וַיְבָרֶךְ אֱלֹהִים אֶת-יוֹם הַשְּׁבִיעִי, וַיְקַדֵּשׁ אֹתוֹ: כִּי בוֹ שָׁבַת מִכָּל-מְלַאכְתּוֹ, אֲשֶׁר-בָּרָא אֱלֹהִים לַעֲשׂוֹת
And God blessed the seventh day and declared it holy, because on it God ceased from all the work of creation that He had done
Host a Shabbat Dinner
Shabbat is the Jewish day of rest, and it offers us an opportunity to contemplate the spiritual aspects of life and to spend time with friends and family. Hosting a Shabbat dinner is a great way to bring those important to you together for good food and conversation. Our guide below provides you with a program in which you can introduce your guests to the work of IRAC and begin a dialogue about freedom of religion and conscience, human equality, social justice, religious tolerance, and individual rights in Israel. We have included a variety of discussion topics and stories in which you can use during your meal. Feel free to mix and match materials as you see fit.
At the beginning of your dinner, provide your guests with a brief overview of the Israel Religious Action Center:
This Shabbat we will be discussing the work of The Israel Religious Action Center (IRAC) and the issues facing Israeli society. The Israel Religious Action Center is the leading civil and human rights organization addressing issues of religion and state in Israel. IRAC was founded in 1987 and it is the public and legal advocacy arm of the Israeli Reform Movement. Rooted in progressive Jewish values, IRAC advocates on behalf of a broadly inclusive Israeli democracy and strives for freedom of religion and conscience, human equality, social justice, religious tolerance, and individual rights. IRAC works to advance pluralism in Israeli society and to defend the freedoms of conscience, faith and religion.
IRAC works to:
Fight racism and advance a shared society between Jews and Arabs in Israel.
Fight religious extremism and gender segregation in the public domain.
Advance religious freedom and dismantle the Orthodox rabbinate's monopoly.
Secure egalitarian treatment of all manifestations of Jewish culture and religion and equal status for the Reform and Conservative movements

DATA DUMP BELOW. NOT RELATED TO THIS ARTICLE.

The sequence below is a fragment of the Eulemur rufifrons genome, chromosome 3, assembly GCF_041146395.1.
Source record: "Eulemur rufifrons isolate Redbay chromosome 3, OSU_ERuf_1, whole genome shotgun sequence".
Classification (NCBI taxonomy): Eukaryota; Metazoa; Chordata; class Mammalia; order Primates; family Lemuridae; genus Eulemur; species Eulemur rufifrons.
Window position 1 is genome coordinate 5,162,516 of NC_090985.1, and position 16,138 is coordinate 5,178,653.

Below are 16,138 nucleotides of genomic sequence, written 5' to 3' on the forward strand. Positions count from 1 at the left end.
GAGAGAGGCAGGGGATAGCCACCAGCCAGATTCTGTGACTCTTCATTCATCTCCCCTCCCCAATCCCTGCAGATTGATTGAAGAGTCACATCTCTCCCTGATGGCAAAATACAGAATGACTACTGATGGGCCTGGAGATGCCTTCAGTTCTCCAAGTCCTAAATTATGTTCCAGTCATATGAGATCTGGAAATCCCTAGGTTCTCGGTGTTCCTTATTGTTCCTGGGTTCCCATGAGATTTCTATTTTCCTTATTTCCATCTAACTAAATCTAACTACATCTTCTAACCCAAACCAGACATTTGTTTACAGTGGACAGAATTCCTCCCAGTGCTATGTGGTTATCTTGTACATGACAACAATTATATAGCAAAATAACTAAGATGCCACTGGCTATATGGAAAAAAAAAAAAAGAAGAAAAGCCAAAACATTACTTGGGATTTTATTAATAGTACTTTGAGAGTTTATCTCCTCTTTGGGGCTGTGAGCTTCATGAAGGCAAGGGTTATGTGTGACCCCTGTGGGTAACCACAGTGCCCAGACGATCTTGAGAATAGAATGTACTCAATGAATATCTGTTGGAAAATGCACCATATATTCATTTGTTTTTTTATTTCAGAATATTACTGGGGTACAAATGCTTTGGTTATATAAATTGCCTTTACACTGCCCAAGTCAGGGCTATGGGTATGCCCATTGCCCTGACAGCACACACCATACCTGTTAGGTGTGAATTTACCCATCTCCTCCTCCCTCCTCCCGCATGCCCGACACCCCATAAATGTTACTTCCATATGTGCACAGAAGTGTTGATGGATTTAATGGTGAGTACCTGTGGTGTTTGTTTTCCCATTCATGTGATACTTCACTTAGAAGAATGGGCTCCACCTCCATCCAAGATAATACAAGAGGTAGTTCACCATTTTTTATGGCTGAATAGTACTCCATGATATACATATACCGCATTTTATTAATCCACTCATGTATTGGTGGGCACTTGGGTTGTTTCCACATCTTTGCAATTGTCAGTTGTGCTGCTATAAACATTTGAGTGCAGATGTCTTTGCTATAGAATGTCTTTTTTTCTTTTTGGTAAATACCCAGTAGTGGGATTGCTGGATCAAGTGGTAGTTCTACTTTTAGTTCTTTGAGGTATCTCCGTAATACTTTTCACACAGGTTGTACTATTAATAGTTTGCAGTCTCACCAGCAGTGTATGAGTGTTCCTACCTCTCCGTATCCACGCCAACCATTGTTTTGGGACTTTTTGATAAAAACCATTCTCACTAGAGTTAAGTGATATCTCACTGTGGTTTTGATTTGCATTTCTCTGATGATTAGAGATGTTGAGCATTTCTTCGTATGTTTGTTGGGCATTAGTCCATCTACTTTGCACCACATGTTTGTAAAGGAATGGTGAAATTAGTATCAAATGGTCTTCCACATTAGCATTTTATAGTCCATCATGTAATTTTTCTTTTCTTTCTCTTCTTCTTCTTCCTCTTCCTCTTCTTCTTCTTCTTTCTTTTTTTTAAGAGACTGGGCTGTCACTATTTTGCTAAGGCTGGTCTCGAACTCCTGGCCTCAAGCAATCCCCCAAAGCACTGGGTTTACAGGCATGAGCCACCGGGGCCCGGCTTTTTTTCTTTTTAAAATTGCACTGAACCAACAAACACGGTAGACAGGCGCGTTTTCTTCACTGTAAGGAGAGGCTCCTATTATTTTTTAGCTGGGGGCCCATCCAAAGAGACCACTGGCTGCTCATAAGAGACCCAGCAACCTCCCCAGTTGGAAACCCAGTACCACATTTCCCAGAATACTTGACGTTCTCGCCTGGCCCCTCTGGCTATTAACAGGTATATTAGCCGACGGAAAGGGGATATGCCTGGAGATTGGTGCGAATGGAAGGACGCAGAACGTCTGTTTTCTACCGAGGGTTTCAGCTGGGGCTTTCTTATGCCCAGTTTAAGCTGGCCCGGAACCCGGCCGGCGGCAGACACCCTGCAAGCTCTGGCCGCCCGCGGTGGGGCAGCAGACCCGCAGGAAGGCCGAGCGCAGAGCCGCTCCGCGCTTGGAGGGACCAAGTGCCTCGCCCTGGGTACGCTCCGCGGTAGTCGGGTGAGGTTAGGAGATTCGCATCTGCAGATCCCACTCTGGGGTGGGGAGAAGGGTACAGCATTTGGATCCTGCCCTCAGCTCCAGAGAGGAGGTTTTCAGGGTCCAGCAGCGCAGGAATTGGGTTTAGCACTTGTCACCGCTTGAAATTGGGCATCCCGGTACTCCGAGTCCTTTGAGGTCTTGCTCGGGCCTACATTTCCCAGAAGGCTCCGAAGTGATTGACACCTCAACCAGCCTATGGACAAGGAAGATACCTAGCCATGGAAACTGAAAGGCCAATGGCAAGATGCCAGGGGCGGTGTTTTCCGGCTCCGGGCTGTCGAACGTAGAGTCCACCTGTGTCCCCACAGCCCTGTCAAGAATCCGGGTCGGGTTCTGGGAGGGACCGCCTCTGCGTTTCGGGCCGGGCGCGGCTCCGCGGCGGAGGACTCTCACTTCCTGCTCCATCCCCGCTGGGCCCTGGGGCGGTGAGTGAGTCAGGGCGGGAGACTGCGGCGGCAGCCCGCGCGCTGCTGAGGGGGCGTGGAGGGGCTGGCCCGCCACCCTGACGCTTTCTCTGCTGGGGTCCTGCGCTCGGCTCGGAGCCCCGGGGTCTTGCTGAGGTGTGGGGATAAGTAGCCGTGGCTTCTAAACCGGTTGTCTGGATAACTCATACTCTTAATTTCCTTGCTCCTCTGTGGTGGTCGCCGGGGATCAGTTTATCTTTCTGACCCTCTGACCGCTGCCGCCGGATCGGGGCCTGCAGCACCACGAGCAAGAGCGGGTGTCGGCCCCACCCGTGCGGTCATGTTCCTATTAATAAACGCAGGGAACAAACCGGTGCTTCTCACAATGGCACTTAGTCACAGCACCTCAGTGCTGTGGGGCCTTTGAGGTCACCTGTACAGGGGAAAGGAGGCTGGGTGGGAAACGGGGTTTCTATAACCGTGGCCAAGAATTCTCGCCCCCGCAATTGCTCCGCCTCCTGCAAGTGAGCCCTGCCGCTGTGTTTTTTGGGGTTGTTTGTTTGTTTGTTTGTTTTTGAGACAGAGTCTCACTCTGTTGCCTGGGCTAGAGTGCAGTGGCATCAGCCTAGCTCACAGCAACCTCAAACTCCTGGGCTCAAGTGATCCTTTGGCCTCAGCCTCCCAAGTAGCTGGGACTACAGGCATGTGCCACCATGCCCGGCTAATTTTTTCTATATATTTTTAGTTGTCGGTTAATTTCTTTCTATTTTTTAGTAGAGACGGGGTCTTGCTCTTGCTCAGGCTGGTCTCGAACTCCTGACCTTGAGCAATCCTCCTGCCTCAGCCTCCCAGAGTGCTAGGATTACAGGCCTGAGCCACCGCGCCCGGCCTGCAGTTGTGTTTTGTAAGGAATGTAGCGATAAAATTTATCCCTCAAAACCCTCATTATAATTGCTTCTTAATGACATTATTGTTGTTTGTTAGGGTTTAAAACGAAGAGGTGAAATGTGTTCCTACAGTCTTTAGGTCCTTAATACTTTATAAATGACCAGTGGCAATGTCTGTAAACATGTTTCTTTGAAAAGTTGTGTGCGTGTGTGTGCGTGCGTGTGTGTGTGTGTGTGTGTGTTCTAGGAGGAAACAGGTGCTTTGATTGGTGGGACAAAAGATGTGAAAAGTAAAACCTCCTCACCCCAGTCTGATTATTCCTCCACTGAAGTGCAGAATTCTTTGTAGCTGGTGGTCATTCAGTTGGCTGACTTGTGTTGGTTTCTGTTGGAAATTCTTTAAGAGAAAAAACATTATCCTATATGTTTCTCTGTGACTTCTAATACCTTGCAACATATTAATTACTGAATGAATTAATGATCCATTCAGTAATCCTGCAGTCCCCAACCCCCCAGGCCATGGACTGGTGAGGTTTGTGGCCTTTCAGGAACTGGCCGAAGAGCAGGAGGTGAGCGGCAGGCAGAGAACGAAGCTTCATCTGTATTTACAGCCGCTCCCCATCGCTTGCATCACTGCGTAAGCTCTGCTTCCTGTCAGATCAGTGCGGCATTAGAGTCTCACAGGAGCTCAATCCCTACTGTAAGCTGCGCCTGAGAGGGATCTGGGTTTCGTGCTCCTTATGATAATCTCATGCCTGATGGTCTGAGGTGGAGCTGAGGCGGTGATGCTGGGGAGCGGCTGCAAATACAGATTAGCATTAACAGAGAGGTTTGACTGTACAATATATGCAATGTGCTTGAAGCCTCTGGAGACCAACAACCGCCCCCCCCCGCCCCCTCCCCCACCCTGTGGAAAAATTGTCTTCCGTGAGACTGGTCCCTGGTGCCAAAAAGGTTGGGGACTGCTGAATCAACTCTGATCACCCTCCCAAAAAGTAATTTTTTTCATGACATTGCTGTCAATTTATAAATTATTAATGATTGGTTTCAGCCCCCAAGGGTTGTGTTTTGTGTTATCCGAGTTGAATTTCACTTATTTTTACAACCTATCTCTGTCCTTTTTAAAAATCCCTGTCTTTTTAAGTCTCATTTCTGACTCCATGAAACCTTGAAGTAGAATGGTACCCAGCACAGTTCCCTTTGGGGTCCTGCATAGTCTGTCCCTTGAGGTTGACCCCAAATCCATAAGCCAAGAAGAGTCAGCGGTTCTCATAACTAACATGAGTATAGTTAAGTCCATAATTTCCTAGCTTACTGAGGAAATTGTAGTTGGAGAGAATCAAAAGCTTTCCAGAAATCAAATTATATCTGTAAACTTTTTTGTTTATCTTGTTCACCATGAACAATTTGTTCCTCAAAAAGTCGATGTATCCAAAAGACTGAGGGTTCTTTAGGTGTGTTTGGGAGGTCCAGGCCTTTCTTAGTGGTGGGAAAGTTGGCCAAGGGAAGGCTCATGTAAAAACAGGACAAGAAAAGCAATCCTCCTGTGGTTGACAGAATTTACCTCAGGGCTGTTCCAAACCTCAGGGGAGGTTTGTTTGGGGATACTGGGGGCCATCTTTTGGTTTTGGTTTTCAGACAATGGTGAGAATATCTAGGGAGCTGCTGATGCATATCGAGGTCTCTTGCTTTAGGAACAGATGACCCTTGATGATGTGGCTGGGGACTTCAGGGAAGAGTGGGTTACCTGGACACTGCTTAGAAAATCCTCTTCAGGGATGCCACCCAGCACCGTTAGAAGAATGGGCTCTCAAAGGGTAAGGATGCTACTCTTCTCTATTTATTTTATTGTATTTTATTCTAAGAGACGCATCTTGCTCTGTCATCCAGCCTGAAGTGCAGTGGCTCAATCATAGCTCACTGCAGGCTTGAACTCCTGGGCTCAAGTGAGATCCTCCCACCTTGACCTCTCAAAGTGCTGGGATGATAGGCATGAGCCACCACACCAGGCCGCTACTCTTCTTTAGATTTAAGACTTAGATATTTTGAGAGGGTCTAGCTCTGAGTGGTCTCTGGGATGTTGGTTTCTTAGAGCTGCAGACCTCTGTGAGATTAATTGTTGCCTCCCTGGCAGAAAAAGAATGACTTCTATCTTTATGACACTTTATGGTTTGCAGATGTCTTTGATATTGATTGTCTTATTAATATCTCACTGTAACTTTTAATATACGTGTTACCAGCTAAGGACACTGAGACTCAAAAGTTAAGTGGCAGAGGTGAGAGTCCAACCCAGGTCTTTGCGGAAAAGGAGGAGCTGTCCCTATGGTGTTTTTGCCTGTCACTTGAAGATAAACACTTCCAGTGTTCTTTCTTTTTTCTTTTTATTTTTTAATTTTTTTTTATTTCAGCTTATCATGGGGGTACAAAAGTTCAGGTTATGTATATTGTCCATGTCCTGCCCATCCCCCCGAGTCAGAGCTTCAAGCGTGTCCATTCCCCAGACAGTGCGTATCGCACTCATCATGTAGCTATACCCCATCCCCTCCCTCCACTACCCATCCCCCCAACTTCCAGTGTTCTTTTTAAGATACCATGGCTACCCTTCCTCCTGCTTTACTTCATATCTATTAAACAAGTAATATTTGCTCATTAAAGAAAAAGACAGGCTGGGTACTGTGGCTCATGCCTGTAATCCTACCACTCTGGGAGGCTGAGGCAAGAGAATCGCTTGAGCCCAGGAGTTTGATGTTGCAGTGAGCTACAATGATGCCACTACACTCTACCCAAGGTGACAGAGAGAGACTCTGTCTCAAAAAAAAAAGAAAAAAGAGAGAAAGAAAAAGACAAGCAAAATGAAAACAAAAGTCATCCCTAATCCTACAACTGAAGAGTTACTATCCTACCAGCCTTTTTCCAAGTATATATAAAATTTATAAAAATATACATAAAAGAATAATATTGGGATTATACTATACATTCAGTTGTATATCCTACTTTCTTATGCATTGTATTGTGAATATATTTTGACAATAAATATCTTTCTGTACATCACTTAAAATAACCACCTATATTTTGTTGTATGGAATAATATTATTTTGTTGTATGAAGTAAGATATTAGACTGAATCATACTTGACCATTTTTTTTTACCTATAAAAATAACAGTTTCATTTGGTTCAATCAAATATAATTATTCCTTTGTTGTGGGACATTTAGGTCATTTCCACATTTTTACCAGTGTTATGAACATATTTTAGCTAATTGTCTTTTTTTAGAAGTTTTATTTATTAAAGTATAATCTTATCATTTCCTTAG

Lighting the Candles
Blessed are you, Adonai our God, Sovereign of the universe, who hallows us with mitzvot, commanding us to kindle the light of Shabbat.
Baruch atah, Adonai, Eloheinu,
melech haolam, asher kid'shanu b'mitzvotav, v'tzivanu l'hadlik ner
בָּרוּך אַתָּה יְיָ אֱלהֵינוּ
מֶלֶך הָעוֹלָם אַשֶׁר קִדְשָנוּ בְּמִצְוֹתָיו וְצִוָנוּ לְהַדְלִיק נֵר שֶל שַבָּת
Blessed are you, Adonai our God, Sovereign of the universe, Creator of the fruit of the vine.
Baruch atah, Adonai, Eloheinu,
Melech Haolam, borei p'ri
בָּרוּךְ אַתָּה יְיָ אֱלהֵינוּ
מֶלֶךְ הָעולָם בּורֵא פְּרִי הַגָּפֶן
Praise to You, Adonai our God, Sovereign of the universe
who finding favor with us, sanctified us with mitzvot.
In love and favor, You made the holy Shabat our heritage
as a reminder of the work of Creation.
As first among our sacred days, it recalls the Exodus from Egypt.
You chose us and set us apart from the peoples.
In love and favor You have given us Your holy Shabbat as an inheritance.
Praise to You, Adonai, who sanctifies Shabbat.
Baruch atah, Adonai Eloheinu,
asher kid'shanu b'mitzvotav
v'Shabbat kodsho b'ahavah
zikaron l'maaseih v'reishit.
Ki hu yom t'chilah
zecher litziat Mitzrayim.
Ki vanu vacharta, v'otanu
kidashta, mikol haamim.
V'Shabbat kodsh'cha b'ahavah
Baruch atah, Adonai,
בָּרוּךְ אַתָּה יְיָ אֱלֹהֵינוּ
אֲשֶׁר קִדְּשָׁנוּ בְּמִצְוֹתָיו
וְשַׁבָּת קָדְשׁוֹ בְּאַהֲבָה
.זִכָּרוֹן לְמַעֲשֵׂה בְרֵאשִׁית
כִּי הוּא יוֹם תְּחִלָּה
.זֵכֶר לִיצִיאַת מִצְרָיִם
כִּי בָנוּ בָחַרְתָּ וְאוֹתָנוּ
קִדַּשְׁתָּ מִכָּל הָעַמִּים
וְשַׁבָּת קָדְשְׁךָ בְּאַהֲבָה
בָּרוּךְ אַתָּה יְיָ
Blessed are you, Adonai our God, Sovereign of the universe, Who brings forth bread from the earth
Baruch Atah Adonai, Eloheinu
Melech haolam, Hamotzi
lechem min haaretz.
בָּרוּך אַתָּה יְיָ אֱלהֵינוּ
מֶלֶך הָעוֹלָם הָמוֹציא
לֶחם מן הַארץ
Prayer for the State of Israel